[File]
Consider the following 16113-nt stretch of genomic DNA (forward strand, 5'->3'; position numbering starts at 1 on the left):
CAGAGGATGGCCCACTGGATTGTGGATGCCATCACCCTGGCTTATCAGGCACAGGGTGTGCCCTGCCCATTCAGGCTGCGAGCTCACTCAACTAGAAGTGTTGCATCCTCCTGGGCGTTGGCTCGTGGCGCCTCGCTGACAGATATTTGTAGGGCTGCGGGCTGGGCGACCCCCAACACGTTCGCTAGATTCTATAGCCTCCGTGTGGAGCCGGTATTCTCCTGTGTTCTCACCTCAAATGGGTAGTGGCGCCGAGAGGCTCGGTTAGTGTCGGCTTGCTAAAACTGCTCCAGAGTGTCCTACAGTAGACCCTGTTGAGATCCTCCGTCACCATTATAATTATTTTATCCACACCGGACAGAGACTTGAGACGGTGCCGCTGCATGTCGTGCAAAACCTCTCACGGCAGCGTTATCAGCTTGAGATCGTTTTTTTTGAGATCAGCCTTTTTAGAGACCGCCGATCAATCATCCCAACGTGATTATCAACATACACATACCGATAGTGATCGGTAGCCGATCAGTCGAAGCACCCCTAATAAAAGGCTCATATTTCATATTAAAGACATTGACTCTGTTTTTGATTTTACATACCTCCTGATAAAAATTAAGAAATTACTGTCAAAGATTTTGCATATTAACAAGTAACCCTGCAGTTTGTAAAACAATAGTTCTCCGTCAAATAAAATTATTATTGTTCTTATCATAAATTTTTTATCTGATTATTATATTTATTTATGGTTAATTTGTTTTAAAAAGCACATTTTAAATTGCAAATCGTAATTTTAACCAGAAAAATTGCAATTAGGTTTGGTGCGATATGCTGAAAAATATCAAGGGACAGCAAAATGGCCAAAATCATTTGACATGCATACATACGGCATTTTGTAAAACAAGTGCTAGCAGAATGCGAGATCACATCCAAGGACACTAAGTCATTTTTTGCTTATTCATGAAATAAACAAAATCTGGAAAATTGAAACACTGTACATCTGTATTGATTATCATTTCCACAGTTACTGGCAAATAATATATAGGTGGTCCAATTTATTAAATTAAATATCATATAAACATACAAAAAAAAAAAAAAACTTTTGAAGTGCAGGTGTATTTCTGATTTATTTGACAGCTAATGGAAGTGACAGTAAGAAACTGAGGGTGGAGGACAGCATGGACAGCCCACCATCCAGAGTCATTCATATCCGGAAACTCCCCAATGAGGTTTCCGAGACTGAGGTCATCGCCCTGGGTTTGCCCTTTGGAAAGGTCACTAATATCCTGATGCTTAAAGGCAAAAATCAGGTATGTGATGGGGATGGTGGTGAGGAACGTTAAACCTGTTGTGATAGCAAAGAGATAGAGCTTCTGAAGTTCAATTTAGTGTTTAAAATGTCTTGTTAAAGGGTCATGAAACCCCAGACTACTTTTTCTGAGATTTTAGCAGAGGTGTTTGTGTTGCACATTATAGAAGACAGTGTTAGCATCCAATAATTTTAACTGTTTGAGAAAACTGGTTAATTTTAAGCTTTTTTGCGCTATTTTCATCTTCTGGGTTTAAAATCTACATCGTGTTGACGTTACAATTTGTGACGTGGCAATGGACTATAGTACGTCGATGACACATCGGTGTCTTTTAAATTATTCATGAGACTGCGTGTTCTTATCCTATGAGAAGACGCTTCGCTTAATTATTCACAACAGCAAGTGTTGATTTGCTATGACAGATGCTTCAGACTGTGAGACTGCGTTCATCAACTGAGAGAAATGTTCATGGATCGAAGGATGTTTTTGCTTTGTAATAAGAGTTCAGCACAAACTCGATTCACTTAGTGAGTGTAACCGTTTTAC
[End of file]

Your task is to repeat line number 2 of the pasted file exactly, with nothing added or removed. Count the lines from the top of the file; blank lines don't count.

CAGAGGATGGCCCACTGGATTGTGGATGCCATCACCCTGGCTTATCAGGCACAGGGTGTGCCCTGCCCATTCAGGCTGCGAGCTCACTCAACTAGAAGTGTTGCATCCTCCTGGGCGTTGGCTCGTGGCGCCTCGCTGACAGATATTTGTAGGGCTGCGGGCTGGGCGACCCCCAACACGTTCGCTAGATTCTATAGCCTCCGTGTGGAGCCGGTATTCTCCTGTGTTCTCACCTCAAATGGGTAGTGGCGCCGAGAGGCTCGGTTAGTGTCGGCTTGCTAAAACTGCTCCAGAGTGTCCTACAGTAGACCCTGTTGAGATCCTCCGTCACCATTATAATTATTTTATCCACACCGGACAGAGACTTGAGACGGTGCCGCTGCATGTCGTGCAAAACCTCTCACGGCAGCGTTATCAGCTTGAGATCGTTTTTTTTGAGATCAGCCTTTTTAGAGACCGCCGATCAATCATCCCAACGTGATTATCAACATACACATACCGATAGTGATCGGTAGCCGATCAGTCGAAGCACCCCTAATAAAAGGCTCATATTTCATATTAAAGACATTGACTCTGTTTTTGATTTTACATACCTCCTGATAAAAATTAAGAAATTACTGTCAAAGATTTTGCATATTAACAAGTAACCCTGCAGTTTGTAAAACAATAGTTCTCCGTCAAATAAAATTATTATTGTTCTTATCATAAATTTTTTATCTGATTATTATATTTATTTATGGTTAATTTGTTTTAAAAAGCACATTTTAAATTGCAAATCGTAATTTTAACCAGAAAAATTGCAATTAGGTTTGGTGCGATATGCTGAAAAATATCAAGGGACAGCAAAATGGCCAAAATCATTTGACATGCATACATACGGCATTTTGTAAAACAAGTGCTAGCAGAATGCGAGATCACATCCAAGGACACTAAGTCATTTTTTGCTTATTCATGAAATAAACAAAATCTGGAAAATTGAAACACTGTACATCTGTATTGATTATCATTTCCACAGTTACTGGCAAATAATATATAGGTGGTCCAATTTATTAAATTAAATATCATATAAACATACAAAAAAAAAAAAAAACTTTTGAAGTGCAGGTGTATTTCTGATTTATTTGACAGCTAATGGAAGTGACAGTAAGAAACTGAGGGTGGAGGACAGCATGGACAGCCCACCATCCAGAGTCATTCATATCCGGAAACTCCCCAATGAGGTTTCCGAGACTGAGGTCATCGCCCTGGGTTTGCCCTTTGGAAAGGTCACTAATATCCTGATGCTTAAAGGCAAAAATCAGGTATGTGATGGGGATGGTGGTGAGGAACGTTAAACCTGTTGTGATAGCAAAGAGATAGAGCTTCTGAAGTTCAATTTAGTGTTTAAAATGTCTTGTTAAAGGGTCATGAAACCCCAGACTACTTTTTCTGAGATTTTAGCAGAGGTGTTTGTGTTGCACATTATAGAAGACAGTGTTAGCATCCAATAATTTTAACTGTTTGAGAAAACTGGTTAATTTTAAGCTTTTTTGCGCTATTTTCATCTTCTGGGTTTAAAATCTACATCGTGTTGACGTTACAATTTGTGACGTGGCAATGGACTATAGTACGTCGATGACACATCGGTGTCTTTTAAATTATTCATGAGACTGCGTGTTCTTATCCTATGAGAAGACGCTTCGCTTAATTATTCACAACAGCAAGTGTTGATTTGCTATGACAGATGCTTCAGACTGTGAGACTGCGTTCATCAACTGAGAGAAATGTTCATGGATCGAAGGATGTTTTTGCTTTGTAATAAGAGTTCAGCACAAACTCGATTCACTTAGTGAGTGTAACCGTTTTAC